Steve Sansweet isn't your average, everyday Star Wars fan. He's more like your very un-average, Star Wars FAN-atic. And his personal collection of Star Wars memorabilia is unlike any collection in the world.
That's because it's the world's biggest.
He hosted a CNBC crew a few weeks ago for a rare tour of his private, backyard museum, inside the barn near his Petaluma, California home: Open the door to nearly 100,000 individual, catalogued pieces, and the Star Wars theme envelopes you. And it's loud.
He's no nutcase either. A Temple University journalism graduate, he would later become the Los Angeles Bureau Chief for the Wall Street Journal. He once worked at LucasFilm, serving as director of specialty marketing, and is now in charge of fan relations. Nope, this is just a guy with a bigtime passion and the resources to act on it. And his collection is truly staggering.
Wow, sometimes dreams really do come true!
"This is a model of the original Yoda," says a proud Sansweet, 62. Then he points to a line of extremely high-end cosmetics that Yves St. Laurent tried to market after Star Wars Episode 1: Attack of the Clones as a kind of homage to Queen Amidalah. The make-up was a bigtime failure, which makes the make-up even more collectible!
"This is a pretty exact replica of the bounty hunter Boba-Fett," he says, standing next to the hulking figure of the high-tech assassin.
"This is actually Harrison Ford's face they cast," in "The Empire Strikes Back" when Jabba the Hut entombed him in encarbonate.
His collection features 26,000 trading cards, the most collectible of which he paid $2,000 for. He's got 6,000 Star Wars books. Almost every action figure, of every size. Dozens of box games, Pin Ball machines and video games.
Even an exact replica of the the famous intergalactic jazz band from the Mos Eisley Cantina on the planet Tatooine in the first Star Wars. The collection was made for famed toy retailer FAO Schwarz. It was designed to sit in the company's Las Vegas location lobby. When the toy store filed for bankruptcy, it held an auction, but only careful bidders would have discovered this unusual treasure. That's because in the catalogue, they were only listed as "Alien Musicians," and no one really knew what they were. He picked up the whole set for a bargain price of $2,200.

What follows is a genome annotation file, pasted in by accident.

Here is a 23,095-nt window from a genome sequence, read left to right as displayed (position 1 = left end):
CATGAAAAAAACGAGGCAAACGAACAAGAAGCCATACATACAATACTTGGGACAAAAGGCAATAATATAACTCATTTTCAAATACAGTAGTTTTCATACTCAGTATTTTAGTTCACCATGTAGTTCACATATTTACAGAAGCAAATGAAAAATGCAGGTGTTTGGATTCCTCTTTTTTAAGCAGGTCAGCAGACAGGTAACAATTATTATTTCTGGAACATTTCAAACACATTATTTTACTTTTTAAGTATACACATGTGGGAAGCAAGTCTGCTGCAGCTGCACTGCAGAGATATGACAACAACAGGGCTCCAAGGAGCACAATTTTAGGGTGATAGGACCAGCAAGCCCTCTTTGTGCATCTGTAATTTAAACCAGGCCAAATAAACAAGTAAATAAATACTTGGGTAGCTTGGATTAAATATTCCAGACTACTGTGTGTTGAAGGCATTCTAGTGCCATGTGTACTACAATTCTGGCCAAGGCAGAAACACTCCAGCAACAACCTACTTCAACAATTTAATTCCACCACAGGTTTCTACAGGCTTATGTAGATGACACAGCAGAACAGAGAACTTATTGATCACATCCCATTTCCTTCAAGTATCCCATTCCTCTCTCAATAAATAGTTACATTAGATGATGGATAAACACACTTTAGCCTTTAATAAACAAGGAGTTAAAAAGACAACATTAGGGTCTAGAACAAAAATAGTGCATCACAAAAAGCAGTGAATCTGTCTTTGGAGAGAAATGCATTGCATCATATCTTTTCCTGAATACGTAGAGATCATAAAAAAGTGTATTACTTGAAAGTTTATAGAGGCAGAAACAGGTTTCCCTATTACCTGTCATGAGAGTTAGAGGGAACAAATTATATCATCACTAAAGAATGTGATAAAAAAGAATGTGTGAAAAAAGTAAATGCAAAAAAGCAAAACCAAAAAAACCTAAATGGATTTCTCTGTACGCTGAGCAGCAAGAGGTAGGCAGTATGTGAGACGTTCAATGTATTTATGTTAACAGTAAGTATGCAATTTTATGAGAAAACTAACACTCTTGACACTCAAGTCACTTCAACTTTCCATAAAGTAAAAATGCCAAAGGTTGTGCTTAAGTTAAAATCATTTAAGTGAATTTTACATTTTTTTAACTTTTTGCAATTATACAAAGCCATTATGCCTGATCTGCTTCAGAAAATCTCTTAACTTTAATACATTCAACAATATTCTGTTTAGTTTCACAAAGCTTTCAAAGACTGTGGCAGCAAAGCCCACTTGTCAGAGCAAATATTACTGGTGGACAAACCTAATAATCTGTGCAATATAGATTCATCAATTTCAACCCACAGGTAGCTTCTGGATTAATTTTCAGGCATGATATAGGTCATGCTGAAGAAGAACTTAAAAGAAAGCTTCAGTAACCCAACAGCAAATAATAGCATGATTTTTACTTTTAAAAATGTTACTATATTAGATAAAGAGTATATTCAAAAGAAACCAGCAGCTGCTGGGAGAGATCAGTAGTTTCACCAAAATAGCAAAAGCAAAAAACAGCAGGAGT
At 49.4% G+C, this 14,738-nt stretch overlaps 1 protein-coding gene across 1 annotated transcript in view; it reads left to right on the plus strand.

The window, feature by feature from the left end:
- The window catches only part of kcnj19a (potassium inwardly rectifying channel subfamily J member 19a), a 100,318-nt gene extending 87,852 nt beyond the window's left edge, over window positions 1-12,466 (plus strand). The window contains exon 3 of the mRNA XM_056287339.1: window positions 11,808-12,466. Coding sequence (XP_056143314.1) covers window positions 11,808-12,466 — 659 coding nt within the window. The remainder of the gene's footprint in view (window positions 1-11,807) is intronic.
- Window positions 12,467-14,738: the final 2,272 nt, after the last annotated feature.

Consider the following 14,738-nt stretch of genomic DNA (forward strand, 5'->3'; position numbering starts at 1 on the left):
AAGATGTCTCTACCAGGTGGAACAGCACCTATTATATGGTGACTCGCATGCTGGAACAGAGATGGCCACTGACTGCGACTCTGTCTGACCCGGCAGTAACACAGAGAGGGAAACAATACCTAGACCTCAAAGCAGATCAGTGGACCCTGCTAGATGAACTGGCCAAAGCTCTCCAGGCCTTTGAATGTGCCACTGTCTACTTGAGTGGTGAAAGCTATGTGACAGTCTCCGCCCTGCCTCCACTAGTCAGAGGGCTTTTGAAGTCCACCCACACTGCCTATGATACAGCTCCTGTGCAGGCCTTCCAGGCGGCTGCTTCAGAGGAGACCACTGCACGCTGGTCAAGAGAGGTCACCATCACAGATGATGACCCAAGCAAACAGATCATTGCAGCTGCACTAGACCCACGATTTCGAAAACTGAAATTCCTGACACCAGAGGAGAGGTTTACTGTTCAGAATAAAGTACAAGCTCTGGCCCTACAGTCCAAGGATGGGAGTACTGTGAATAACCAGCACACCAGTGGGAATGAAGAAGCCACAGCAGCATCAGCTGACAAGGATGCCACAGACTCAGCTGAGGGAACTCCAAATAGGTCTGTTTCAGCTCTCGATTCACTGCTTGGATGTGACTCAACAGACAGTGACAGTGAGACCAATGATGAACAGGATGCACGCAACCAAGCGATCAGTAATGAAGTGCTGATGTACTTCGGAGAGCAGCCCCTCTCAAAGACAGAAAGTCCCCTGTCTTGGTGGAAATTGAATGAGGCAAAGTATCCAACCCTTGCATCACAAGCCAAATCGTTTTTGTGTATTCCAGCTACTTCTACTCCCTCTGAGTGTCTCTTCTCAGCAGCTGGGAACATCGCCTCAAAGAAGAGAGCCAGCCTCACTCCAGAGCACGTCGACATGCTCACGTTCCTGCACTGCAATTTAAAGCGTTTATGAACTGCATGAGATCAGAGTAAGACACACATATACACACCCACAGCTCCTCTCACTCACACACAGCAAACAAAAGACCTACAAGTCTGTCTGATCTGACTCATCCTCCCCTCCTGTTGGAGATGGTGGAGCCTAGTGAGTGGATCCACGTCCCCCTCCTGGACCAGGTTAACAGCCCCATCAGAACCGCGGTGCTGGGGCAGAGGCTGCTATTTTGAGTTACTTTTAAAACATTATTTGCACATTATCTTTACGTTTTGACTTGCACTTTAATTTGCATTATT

"It cost even more to ship them to me," he smiles.
But as great as the life-sized band is, his greatest treasure, no question, is Darth Vader.
"The Darth Vader costume is mostly all authentic from 'The Empire Strikes Back' that I acquired in different pieces," says Sansweet, who has the life-sized figure wired so it breathes the trademark breath. He also has the actual head from C3PO, also from Empire Strikes Back, the helmet actually screwed onto actor Anthony Daniels' head during filming.
Why such an obsession? Like so many of us, the first Star Wars movie had him hooked.
"The movie blew me away," he remembers, "and I started buying a little stuff here and there and it became my overwhelming passion."
Passion? More like a single-minded focus. His collection is rumoured to be bigger than even George Lucas'. But ask Steve to put a price tag on his vast holdings, and as you might expect, he demurs.
"I'm afraid that if I added up everything that I have spent over the last 30 years, I will probably have a heart attack. I don't want to know exactly," he says.
"I have friends in ten or 12 countries that look for things for me. I find a lot of stuff on eBay," he says walking our small team around the climate-controlled collection. "This item is from Japan," he says, pointing to a small soda-can dispenser modeled after R2D2.
"Who better to dispense soda than R2D2," he asks, taking a can.
"I have no regrets whatsoever, although sometimes I would stand at the top of the stairs and look at everything and say, 'Oh my goodness. How did this ever happen?'"
That's a good question Sansweet may want to ask his wallet. May the force be with his.... credit cards!
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